Genes

It might have been easier to write about levis, but here it goes.

Sometimes I see mothers with their babies sporting the same face…or a dad and his son who walk alike, long legs, just in two different sizes.

It’s interesting what we inherit, even from the parent we didn’t like so much.

My father suffered from alcoholism, like his father, as we now know, is a passed down disease.

It’s the reason when I find myself drinking more than I should, stop, knowing I too have it coasting through my veins.

I’m asked often, how can you just quit like that?

Strength and resolve I get from that parent I didn’t like so much, my mother.

It was her greatest trait, to keep going no matter what, rising every day at 5 to water her plants and feed the birds she claimed waited for her on the clothesline.

I also get up, regardless of what’s going on in my life, moving forward…unstoppable, the captain of my own ship.

I also got the best of them physically…my mother’s slim build, but dad’s coveted bone structure and curly hair.  My mother had a nose like a hawk, I gratefully didn’t get, but her legs, that were her best feature, she liked to say, were another inheritance gracing my gene pool.

I have my father’s big heart, but my mother’s ability to mend the many times it’s been broken.

A little more epoxy please, as I find myself sharing breakfast in the park, with a few birds.

SB

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About Susannah Bianchi

I'm just a girl who likes to write slightly on slant. I've had a career in fashion, dabbled in film and to be honest, I don't like talking about myself. Now my posts are another matter so I will let them speak for themselves. My eBooks, A New York Diary, Model Behavior: Friends For Life and Notes From A Working Cat can be found on Amazon.com. Thanks.
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25 Responses to Genes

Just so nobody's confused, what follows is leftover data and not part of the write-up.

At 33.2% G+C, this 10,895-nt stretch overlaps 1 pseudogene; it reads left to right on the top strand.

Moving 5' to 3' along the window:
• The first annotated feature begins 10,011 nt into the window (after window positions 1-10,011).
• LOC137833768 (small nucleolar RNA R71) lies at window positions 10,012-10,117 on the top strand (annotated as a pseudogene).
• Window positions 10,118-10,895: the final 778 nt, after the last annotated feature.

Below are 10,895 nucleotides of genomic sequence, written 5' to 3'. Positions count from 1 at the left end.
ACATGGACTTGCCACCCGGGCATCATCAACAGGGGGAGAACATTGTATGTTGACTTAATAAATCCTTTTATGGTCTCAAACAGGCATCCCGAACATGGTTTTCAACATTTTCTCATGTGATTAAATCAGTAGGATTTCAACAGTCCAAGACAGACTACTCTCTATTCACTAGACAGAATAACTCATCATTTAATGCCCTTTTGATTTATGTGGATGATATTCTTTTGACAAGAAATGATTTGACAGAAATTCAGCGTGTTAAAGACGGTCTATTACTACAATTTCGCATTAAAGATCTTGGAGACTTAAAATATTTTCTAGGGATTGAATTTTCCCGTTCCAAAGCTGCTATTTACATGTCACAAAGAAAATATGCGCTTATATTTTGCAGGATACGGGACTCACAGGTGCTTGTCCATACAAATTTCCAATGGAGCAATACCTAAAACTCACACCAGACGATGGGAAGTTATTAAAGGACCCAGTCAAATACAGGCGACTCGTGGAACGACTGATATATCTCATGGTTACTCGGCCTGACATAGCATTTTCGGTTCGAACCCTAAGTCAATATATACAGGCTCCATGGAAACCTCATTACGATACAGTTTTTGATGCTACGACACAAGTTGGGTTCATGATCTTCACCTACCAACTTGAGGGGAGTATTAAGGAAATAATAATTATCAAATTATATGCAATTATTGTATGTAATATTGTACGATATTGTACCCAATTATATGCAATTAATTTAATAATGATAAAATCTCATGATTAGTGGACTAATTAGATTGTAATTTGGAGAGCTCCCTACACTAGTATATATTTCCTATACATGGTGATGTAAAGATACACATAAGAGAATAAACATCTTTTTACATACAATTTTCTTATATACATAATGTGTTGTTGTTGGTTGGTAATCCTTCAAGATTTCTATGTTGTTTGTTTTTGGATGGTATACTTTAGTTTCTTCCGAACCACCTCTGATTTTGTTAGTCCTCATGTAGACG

1. Elle Knowles says:

    Never forget where you came from. There’s a little good in everyone and you’ve inherited the best. Wonderful thoughts Susannah! ~Elle

    Liked by 1 person

  2. Soul Gifts says:

    Bless them all – our parents – for the legacy they leave us in so many ways. And the rich learning from what we perceive to be their mistakes.

    Liked by 1 person

  3. micklively says:

    It’s a complex and interesting subject, the whole gamut of heredity. How much effect would thinking you had a gene which you didn’t have? Nature versus nurture: there’s no easy answer. There’s lots of interesting work on mitochondrial DNA that you might like to look at. It’s always passed on from the mother; no (as far as we know) interference from the male side and those nasty sperm things. Opens a whole new bag of worms!

    Like

  4. skinnyuz2b says:

    Susannah, I recently returned from visiting with my father (almost 90 and going strong) at his winter home down in Florida. I just loved it when everyone said how it didn’t take a genius to figure out that I was his daughter. All of us girls got his tall slim build. On the other hand I also got his big English horse teeth!

    Liked by 1 person

  5. My dad had the genes of an Ox as far as his health was concerned. Nothing brought this man down except his ego, which thank goodness I did not get. I did get the mad survival skills of my mother, along with her perseverance. I would LOVE to have her olive skin, however that went to 2 other siblings who couldn’t find their way out of a paper bag if they were lost. Give and take. (But that skin!!!!)

    Liked by 1 person

  6. It’s funny which genes you get. Some you want and some you wish you had. I am eternally grateful I have my Dad’s thin build but he was hairy. Would have liked my mother’s hairless legs and arms but her build was more stocky. Both had chestnut hair but one brother and I came out blondish while the other brother came out with even darker chestnut hair than they had. Personalities are all over the place with none of the three of us alike. Rogues genes from ancestors past peaking through.

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